Alphabet Inc.’s DeepMind unit has developed a new artificial intelligence system capable of playing Stratego, a board game considered more complex than chess and Go.
DeepMind detailed the AI system, which it dubs DeepNash, on Thursday. The Alphabet unit says that DeepNash achieved a win rate of more than 84% in matches against expert human players.
Stratego is a two-player board game that is similar to chess in certain respects. Players receive a collection of game pieces that, like chess pieces, are maneuvered around the board until one of the players wins. But there are a number of differences between the two games that make Stratego more complicated than chess.
In Stratego, each player has only limited information about the other player’s game pieces. A player might know that the other player has placed a game piece on a certain section of the board, but not which specific game piece was placed there. This dynamic makes playing Stratego difficult for AI systems.
Another source of complexity is that there are more possibilities to consider than in chess. The number of potential tactics that players can use in a board game is measured with a metric known as the game tree complexity number. Chess has a game tree complexity number of 10 to the power of 123, while in Stratego, that number increases to 10 to the power of 535.
According to DeepMind, traditional methods of teaching AI systems to play board games can’t be applied well to Stratego because of its complexity. To address that limitation, DeepMind’s researchers developed a new AI method dubbed R-NaD that draws on the mathematical field of game theory. That method forms the basis of the DeepNash system DeepMind detailed this week.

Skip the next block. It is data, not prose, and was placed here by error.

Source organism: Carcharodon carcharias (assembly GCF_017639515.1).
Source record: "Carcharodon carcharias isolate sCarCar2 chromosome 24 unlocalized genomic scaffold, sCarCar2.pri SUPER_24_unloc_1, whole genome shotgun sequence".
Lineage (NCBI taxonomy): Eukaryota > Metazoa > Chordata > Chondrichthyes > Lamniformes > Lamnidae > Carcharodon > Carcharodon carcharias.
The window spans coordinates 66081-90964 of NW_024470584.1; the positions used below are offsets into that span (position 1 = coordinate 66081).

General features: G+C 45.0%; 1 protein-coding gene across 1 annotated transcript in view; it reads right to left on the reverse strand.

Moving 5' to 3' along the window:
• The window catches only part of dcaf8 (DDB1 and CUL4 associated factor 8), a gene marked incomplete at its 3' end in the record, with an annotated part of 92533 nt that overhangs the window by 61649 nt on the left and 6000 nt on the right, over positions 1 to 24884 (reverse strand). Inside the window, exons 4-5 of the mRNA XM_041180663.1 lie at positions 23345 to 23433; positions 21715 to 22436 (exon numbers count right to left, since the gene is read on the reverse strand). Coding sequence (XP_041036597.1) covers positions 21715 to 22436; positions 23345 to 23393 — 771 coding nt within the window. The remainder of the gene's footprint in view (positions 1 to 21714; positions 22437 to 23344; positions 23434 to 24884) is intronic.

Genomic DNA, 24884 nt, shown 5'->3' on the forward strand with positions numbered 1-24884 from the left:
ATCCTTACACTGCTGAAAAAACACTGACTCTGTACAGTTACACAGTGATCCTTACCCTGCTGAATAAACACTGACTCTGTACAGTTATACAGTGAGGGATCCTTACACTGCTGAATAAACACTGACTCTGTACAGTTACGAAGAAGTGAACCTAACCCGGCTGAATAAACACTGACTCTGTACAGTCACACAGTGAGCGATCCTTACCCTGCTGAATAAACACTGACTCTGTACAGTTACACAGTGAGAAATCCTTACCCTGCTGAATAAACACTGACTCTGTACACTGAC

According to DeepMind, DeepNash develops a plan for winning Stratego matches by simulating a so-called Nash equilibrium. A Nash equilibrium is a situation where each Stratego player uses the game strategy that has the highest chance of defeating the other player’s strategy. In such a situation, both players make the optimal combination of game moves during the match.
By studying what would happen if its opponent would make the optimal combination of moves, DeepNash can develop an action plan that maximizes its chance of winning.
To evaluate DeepNash’s performance, DeepMind had it play a series of matches against several earlier AI systems configured to play Stratego. DeepNash won more than 97% of the matches, according to the Alphabet unit. In another evaluation, DeepNesh played an online version of Stratego and achieved a win rate of 84% against expert human players.
“To achieve these results, DeepNash demonstrated some remarkable behaviours both during its initial piece-deployment phase and in the gameplay phase,” DeepMind researchers detailed in a blog post. “DeepNash developed an unpredictable strategy. This means creating initial deployments varied enough to prevent its opponent spotting patterns over a series of games.”
DeepMind believes that the AI techniques it developed to build DeepNash could be applied to other tasks besides playing Stratego. According to the Alphabet unit, the AI system’s ability to develop an optimal course of action in complex situations could potentially be applied in fields such as traffic management.
“We also hope R-NaD can help unlock new applications of AI in domains that feature a large number of human or AI participants with different goals that might not have information about the intention of others or what’s occurring in their environment,” DeepMind’s researchers detailed.
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